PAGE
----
Abstract 985: The Influence of the Arterial Access Site and its Management on Bleeding Events in Acute Coronary Syndromes in TRITON - TIMI 38
Background: Bleeding during acute coronary syndromes (ACS) is associated with worse prognosis. TRITON - TIMI 38 was designed for all patients to have cardiac catheterization, providing an opportunity to evaluate the effects of arterial access site and management on the rates of hemorrhage.
Methods: TRITON - TIMI 38 included 13608 patients with ACS; 99% underwent PCI at the time of randomisation. We compared the incidence of non-CABG TIMI major and minor bleeding between three groups: radial artery access (RAA), and femoral artery access with (FAA-CD) and without the use of an arterial closure device (FAA-NC).
Results: FAA was used in 12273 (92%) of patients undergoing angiography. FAA-CD was used in 3842 (31%) of FAA. RAA was used in 1120 patients (8%). Compared to FAA, patients with RAA had less prior CAD (MI, PCI or CABG) less frequently received drug-eluting stents and glycoprotein IIb/IIIa inhibitors (GPI). Femoral closure devices were used more often in patients > 90 kg, with a GPI and less frequently in patients chronic kidney disease or prior atherosclerosis (MI, stroke, PAD). TIMI non-CABG major bleeding was non-significantly less frequent with RAA. RAA was associated with a lower rate of TIMI major or minor non-CABG instrumented bleeding (Table⇓, HR 3.09; P=0.004) and blood transfusion (Table⇓; HR 2.05; P=0.002). The rates of spontaneous bleeding were not affected by the site of the arterial access. (Table⇓). FAA-CD had similar bleeding and transfusion rates to FAA-NC. (Table⇓). The previously reported higher rates of bleeding and transfusion with prasugrel were limited to FAA.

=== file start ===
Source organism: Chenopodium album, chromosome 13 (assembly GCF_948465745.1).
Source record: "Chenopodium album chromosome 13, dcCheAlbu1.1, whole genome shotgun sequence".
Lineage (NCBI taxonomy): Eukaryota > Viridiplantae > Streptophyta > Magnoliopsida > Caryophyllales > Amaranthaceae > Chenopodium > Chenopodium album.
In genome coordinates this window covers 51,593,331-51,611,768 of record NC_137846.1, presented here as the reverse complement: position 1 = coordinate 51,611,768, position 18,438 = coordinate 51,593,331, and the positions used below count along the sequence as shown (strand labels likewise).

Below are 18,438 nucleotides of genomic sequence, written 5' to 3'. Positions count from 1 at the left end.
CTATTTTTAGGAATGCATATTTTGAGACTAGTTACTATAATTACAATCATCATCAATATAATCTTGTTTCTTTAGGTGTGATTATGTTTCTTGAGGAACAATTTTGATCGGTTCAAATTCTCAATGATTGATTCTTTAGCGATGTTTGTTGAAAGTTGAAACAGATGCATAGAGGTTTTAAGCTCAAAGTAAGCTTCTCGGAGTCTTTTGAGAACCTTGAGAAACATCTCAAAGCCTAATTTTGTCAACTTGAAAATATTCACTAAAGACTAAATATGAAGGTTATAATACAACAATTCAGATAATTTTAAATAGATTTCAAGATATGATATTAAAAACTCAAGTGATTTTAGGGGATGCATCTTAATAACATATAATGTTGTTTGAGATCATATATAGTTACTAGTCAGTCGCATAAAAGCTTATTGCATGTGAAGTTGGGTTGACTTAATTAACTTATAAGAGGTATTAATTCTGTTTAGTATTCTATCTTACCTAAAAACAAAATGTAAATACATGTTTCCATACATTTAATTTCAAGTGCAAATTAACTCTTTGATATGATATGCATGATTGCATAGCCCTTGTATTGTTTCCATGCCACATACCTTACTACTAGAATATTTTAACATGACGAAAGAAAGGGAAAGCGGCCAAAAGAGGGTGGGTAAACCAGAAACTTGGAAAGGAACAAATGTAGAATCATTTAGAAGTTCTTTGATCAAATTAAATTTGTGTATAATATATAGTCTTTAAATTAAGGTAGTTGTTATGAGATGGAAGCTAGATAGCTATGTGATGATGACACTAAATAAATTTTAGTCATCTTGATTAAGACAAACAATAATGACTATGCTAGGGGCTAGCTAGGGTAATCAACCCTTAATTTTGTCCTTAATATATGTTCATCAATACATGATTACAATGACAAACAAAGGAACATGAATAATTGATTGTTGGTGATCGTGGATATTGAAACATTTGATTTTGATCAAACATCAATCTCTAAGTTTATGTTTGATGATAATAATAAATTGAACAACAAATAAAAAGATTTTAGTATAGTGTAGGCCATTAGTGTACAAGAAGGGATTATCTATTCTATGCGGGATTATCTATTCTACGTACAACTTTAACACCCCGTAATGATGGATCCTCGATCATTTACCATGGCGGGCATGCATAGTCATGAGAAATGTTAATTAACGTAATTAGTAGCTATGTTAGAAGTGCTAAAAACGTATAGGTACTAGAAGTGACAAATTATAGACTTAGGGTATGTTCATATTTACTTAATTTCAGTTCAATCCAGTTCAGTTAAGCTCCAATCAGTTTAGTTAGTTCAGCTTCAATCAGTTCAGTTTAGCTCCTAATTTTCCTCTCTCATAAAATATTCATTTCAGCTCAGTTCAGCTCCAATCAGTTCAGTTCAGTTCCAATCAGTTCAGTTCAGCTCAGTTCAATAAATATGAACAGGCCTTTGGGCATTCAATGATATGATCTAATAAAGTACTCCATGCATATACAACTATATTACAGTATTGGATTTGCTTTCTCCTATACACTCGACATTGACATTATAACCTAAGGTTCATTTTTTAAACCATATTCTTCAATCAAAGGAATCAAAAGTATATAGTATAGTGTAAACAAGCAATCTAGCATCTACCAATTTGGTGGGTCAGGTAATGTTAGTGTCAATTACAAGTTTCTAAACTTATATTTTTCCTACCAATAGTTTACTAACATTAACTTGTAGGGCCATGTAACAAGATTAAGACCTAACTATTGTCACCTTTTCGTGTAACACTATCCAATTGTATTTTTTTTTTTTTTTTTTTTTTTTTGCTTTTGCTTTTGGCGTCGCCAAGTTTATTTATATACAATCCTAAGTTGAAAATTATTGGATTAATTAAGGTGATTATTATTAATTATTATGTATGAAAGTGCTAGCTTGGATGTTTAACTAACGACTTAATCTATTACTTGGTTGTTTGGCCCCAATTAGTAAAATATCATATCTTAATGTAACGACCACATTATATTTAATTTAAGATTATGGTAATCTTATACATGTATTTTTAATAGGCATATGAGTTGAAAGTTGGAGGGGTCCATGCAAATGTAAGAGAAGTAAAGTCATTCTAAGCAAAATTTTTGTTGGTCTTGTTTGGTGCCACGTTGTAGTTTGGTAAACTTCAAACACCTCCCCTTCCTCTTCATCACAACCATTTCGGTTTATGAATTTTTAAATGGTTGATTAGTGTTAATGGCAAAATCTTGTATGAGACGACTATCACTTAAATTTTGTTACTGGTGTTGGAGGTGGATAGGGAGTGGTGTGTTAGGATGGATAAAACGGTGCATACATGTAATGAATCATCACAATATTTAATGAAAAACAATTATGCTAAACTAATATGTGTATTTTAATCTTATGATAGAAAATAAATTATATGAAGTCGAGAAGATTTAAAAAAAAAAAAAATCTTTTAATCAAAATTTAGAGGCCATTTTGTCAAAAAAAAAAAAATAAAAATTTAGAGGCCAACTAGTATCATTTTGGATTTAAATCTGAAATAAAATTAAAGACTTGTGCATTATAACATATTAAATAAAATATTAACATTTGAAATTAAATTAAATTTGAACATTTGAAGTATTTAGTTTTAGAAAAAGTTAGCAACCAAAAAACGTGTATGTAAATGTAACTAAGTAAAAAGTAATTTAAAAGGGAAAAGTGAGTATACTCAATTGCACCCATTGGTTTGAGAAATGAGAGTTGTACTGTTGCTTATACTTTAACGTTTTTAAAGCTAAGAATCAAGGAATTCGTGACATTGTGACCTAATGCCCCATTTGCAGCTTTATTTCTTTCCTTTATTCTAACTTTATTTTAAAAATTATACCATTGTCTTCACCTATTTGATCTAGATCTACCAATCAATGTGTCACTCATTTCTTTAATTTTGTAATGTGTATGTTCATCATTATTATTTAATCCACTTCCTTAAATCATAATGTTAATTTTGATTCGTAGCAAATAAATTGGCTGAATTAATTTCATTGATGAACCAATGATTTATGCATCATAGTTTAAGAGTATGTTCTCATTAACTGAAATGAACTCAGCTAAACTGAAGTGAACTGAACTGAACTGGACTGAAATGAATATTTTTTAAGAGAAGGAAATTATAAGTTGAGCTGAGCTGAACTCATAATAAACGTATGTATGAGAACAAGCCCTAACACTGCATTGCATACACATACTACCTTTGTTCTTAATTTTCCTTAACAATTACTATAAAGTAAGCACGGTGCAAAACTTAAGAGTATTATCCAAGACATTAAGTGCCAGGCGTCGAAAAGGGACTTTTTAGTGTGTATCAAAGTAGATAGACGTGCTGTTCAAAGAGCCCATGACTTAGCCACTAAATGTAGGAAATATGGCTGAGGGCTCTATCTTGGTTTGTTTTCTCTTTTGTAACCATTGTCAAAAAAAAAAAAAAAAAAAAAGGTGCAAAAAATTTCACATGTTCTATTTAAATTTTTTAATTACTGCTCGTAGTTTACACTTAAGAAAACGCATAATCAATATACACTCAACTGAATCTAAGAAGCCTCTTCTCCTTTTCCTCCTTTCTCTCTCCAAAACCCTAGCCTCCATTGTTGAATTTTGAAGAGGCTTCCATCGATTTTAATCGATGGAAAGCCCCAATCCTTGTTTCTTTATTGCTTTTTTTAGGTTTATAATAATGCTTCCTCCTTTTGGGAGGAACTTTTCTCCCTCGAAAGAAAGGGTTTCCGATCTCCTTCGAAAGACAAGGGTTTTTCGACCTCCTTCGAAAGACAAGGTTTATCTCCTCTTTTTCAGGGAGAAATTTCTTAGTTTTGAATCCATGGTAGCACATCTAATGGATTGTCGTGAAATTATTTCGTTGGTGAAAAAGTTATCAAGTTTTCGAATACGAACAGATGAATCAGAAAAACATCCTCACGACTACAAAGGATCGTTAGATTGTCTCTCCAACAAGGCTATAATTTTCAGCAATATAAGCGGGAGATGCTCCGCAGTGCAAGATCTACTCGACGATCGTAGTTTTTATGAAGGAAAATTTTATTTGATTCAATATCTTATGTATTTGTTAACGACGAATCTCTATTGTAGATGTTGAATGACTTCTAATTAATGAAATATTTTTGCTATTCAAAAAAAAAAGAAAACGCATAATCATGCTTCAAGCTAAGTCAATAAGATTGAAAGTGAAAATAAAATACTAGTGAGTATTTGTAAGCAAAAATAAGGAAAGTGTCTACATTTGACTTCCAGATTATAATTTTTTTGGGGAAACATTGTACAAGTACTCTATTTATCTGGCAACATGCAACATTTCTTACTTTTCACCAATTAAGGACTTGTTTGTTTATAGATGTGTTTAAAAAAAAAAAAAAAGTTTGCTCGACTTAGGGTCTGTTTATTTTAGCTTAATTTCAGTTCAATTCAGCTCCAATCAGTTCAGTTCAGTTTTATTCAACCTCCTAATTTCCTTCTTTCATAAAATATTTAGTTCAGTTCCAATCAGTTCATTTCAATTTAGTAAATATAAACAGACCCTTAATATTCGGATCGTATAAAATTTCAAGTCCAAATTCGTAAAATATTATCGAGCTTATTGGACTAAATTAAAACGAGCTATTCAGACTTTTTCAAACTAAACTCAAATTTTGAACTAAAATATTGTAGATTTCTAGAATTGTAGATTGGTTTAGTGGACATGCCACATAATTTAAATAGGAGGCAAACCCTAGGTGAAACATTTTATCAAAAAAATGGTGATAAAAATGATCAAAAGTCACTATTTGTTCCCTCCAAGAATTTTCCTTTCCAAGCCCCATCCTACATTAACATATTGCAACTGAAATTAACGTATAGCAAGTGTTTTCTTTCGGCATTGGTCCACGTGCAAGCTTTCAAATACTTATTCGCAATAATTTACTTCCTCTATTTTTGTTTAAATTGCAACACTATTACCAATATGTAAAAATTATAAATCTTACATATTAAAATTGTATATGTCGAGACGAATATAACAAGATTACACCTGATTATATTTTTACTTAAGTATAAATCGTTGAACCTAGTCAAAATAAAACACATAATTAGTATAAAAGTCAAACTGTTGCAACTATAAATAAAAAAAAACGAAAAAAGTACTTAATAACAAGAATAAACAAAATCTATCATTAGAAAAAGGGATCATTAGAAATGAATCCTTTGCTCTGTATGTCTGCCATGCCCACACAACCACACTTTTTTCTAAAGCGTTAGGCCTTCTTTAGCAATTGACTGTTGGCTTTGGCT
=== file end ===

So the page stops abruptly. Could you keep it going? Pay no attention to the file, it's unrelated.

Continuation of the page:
Conclusions: In this large group of patients undergoing PCI for ACS, RAA, but not femoral closure devices, were associated with significantly lower rates of instrumented bleeding and transfusion and attenuated the bleeding differences between prasugrel or clopidogrel. A strategy of RAA in the presence of intensive antiplatelet therapy warrants further study to reduce bleeding complications.